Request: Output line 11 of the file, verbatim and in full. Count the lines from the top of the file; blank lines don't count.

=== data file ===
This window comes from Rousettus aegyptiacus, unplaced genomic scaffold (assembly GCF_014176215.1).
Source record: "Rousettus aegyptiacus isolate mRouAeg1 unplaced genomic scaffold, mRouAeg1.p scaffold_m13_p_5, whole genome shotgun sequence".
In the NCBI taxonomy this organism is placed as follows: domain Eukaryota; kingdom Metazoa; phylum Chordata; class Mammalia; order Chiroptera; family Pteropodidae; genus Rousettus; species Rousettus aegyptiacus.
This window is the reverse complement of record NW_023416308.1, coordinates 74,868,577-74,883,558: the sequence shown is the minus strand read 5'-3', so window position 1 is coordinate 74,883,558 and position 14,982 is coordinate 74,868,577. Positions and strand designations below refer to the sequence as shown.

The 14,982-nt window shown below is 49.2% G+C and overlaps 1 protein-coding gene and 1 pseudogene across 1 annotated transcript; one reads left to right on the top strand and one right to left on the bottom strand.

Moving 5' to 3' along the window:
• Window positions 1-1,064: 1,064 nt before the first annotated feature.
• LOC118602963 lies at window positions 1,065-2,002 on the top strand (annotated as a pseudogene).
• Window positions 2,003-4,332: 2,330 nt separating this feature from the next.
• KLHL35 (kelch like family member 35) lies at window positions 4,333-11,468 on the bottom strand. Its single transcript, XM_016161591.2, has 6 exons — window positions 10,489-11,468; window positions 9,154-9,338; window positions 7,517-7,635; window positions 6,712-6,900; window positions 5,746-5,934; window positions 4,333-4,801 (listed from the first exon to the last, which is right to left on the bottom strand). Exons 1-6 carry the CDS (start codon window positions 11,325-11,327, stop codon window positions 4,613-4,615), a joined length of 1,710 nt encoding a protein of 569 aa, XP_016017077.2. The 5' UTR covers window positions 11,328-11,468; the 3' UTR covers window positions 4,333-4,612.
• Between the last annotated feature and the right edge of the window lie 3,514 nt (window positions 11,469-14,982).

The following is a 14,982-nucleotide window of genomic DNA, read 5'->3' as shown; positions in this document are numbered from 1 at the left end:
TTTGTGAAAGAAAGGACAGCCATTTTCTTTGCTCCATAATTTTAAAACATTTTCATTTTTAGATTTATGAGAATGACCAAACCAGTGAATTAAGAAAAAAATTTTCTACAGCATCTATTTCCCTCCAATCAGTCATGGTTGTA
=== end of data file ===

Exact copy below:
• Between the last annotated feature and the right edge of the window lie 3,514 nt (window positions 11,469-14,982).